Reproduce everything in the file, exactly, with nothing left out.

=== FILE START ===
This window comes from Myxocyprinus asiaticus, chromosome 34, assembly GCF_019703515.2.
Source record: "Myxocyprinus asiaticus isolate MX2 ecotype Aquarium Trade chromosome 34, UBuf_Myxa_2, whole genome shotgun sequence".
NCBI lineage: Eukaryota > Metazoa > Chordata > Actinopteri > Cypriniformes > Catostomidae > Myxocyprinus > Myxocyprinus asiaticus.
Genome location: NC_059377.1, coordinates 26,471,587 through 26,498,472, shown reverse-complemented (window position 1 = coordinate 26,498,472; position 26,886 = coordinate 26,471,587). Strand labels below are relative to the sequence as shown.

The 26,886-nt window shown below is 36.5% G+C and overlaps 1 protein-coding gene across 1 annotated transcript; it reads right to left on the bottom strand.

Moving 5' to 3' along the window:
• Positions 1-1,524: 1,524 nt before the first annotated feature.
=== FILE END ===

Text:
This window comes from Myxocyprinus asiaticus, chromosome 34, assembly GCF_019703515.2.
Source record: "Myxocyprinus asiaticus isolate MX2 ecotype Aquarium Trade chromosome 34, UBuf_Myxa_2, whole genome shotgun sequence".
NCBI lineage: Eukaryota > Metazoa > Chordata > Actinopteri > Cypriniformes > Catostomidae > Myxocyprinus > Myxocyprinus asiaticus.
Genome location: NC_059377.1, coordinates 26,471,587 through 26,498,472, shown reverse-complemented (window position 1 = coordinate 26,498,472; position 26,886 = coordinate 26,471,587). Strand labels below are relative to the sequence as shown.

The 26,886-nt window shown below is 36.5% G+C and overlaps 1 protein-coding gene across 1 annotated transcript; it reads right to left on the bottom strand.

Moving 5' to 3' along the window:
• Positions 1-1,524: 1,524 nt before the first annotated feature.